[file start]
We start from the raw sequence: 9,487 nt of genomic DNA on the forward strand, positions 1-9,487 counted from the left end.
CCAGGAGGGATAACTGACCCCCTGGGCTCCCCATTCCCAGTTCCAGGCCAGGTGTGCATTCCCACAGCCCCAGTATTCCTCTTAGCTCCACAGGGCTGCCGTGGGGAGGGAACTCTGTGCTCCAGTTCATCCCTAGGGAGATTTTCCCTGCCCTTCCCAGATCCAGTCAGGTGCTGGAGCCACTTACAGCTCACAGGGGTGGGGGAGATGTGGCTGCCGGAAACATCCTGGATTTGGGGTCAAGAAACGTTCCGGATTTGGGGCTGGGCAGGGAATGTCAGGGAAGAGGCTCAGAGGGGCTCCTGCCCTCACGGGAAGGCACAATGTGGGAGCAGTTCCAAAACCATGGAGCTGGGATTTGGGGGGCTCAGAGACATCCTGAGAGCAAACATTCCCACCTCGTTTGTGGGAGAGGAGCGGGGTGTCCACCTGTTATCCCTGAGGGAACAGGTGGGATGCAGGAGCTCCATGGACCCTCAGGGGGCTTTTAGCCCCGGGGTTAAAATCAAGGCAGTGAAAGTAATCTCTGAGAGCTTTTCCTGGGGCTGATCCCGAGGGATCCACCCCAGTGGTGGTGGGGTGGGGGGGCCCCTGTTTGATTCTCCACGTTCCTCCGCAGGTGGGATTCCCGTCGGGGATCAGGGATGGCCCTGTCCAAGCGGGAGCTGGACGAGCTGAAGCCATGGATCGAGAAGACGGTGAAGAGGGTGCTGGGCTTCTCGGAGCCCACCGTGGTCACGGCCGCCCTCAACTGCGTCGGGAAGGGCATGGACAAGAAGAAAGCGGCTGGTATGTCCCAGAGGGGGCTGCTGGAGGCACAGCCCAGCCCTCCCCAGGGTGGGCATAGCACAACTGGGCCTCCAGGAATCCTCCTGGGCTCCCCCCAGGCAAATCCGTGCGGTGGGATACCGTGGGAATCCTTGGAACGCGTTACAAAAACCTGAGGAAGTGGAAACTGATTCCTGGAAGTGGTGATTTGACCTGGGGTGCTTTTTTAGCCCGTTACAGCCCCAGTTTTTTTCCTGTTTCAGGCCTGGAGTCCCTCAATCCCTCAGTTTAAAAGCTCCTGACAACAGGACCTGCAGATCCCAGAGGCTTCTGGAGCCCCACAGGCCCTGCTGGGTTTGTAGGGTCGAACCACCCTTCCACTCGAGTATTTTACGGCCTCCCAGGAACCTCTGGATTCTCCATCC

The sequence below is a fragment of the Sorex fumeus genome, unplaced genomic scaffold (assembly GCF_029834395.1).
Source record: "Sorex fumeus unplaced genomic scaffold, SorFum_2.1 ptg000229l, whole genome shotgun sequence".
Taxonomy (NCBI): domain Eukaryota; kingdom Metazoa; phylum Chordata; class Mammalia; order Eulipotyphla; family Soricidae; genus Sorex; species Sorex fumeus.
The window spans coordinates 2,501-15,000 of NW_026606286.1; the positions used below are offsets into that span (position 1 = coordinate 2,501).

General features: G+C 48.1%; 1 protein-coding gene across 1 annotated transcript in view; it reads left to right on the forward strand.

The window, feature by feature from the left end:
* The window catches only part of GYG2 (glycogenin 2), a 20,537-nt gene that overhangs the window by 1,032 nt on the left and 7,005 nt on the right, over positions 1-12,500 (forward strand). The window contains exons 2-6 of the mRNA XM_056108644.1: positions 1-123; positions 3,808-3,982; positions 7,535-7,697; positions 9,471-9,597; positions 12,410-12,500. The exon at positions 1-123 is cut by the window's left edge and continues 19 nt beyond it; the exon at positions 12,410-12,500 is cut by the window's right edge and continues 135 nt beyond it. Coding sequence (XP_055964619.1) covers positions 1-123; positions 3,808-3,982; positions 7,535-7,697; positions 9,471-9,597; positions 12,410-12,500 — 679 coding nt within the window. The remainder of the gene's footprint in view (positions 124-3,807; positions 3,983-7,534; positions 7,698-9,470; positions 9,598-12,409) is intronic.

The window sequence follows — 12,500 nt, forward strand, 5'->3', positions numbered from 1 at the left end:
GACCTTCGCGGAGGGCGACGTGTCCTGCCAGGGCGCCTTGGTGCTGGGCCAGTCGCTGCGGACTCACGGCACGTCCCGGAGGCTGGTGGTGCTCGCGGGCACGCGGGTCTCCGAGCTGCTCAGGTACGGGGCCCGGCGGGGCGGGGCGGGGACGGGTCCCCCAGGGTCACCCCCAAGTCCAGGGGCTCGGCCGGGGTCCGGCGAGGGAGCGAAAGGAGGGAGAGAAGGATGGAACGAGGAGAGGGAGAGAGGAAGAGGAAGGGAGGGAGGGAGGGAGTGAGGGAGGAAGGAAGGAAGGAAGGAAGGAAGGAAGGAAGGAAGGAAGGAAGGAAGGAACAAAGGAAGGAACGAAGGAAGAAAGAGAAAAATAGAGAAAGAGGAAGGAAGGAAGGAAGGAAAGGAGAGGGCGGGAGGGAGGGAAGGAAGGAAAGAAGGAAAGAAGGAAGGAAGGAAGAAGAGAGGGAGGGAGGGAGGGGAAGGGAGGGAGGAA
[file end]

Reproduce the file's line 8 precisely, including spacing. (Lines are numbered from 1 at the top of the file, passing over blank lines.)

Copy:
The window, feature by feature from the left end: